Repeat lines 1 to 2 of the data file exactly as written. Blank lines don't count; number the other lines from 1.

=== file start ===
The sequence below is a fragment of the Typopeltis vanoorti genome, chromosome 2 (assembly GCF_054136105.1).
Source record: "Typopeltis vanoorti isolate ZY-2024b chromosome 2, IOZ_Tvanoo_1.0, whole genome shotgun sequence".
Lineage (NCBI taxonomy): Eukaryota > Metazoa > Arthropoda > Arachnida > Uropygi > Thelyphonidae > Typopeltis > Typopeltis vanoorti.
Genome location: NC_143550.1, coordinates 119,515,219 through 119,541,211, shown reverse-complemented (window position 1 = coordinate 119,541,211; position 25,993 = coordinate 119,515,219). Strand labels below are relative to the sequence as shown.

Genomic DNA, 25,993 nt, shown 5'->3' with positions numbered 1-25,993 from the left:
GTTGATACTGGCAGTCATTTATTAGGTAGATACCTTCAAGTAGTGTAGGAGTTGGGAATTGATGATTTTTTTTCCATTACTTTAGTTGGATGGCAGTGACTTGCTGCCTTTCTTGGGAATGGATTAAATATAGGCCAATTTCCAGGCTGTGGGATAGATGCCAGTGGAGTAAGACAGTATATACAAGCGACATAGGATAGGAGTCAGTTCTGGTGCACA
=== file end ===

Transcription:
The sequence below is a fragment of the Typopeltis vanoorti genome, chromosome 2 (assembly GCF_054136105.1).
Source record: "Typopeltis vanoorti isolate ZY-2024b chromosome 2, IOZ_Tvanoo_1.0, whole genome shotgun sequence".